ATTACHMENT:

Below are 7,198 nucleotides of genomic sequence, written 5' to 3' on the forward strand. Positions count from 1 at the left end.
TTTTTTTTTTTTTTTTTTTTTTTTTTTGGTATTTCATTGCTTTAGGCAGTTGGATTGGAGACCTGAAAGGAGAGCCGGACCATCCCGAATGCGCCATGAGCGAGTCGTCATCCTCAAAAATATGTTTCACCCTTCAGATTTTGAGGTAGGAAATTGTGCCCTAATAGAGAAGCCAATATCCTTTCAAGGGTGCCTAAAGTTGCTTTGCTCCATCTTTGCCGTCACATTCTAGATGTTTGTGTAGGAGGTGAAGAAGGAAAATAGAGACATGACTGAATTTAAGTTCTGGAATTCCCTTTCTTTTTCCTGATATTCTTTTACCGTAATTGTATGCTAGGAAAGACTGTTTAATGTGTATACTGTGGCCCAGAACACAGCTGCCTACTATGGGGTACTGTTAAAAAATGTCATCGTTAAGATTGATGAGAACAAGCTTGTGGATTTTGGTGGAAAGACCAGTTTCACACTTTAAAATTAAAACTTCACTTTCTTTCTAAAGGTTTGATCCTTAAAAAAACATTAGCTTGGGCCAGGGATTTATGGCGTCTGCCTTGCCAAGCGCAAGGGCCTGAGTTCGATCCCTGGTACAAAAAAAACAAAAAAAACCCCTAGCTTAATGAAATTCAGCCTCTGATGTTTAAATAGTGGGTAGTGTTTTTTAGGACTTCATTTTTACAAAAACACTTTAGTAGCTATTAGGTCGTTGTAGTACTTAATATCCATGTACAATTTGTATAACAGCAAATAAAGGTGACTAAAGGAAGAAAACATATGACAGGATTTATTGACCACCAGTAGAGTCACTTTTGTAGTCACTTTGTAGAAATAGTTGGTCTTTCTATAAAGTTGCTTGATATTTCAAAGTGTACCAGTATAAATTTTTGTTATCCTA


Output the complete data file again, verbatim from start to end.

Below are 7,198 nucleotides of genomic sequence, written 5' to 3' on the forward strand. Positions count from 1 at the left end.
TTTTTTTTTTTTTTTTTTTTTTTTTTTGGTATTTCATTGCTTTAGGCAGTTGGATTGGAGACCTGAAAGGAGAGCCGGACCATCCCGAATGCGCCATGAGCGAGTCGTCATCCTCAAAAATATGTTTCACCCTTCAGATTTTGAGGTAGGAAATTGTGCCCTAATAGAGAAGCCAATATCCTTTCAAGGGTGCCTAAAGTTGCTTTGCTCCATCTTTGCCGTCACATTCTAGATGTTTGTGTAGGAGGTGAAGAAGGAAAATAGAGACATGACTGAATTTAAGTTCTGGAATTCCCTTTCTTTTTCCTGATATTCTTTTACCGTAATTGTATGCTAGGAAAGACTGTTTAATGTGTATACTGTGGCCCAGAACACAGCTGCCTACTATGGGGTACTGTTAAAAAATGTCATCGTTAAGATTGATGAGAACAAGCTTGTGGATTTTGGTGGAAAGACCAGTTTCACACTTTAAAATTAAAACTTCACTTTCTTTCTAAAGGTTTGATCCTTAAAAAAACATTAGCTTGGGCCAGGGATTTATGGCGTCTGCCTTGCCAAGCGCAAGGGCCTGAGTTCGATCCCTGGTACAAAAAAAACAAAAAAAACCCCTAGCTTAATGAAATTCAGCCTCTGATGTTTAAATAGTGGGTAGTGTTTTTTAGGACTTCATTTTTACAAAAACACTTTAGTAGCTATTAGGTCGTTGTAGTACTTAATATCCATGTACAATTTGTATAACAGCAAATAAAGGTGACTAAAGGAAGAAAACATATGACAGGATTTATTGACCACCAGTAGAGTCACTTTTGTAGTCACTTTGTAGAAATAGTTGGTCTTTCTATAAAGTTGCTTGATATTTCAAAGTGTACCAGTATAAATTTTTGTTATCCTA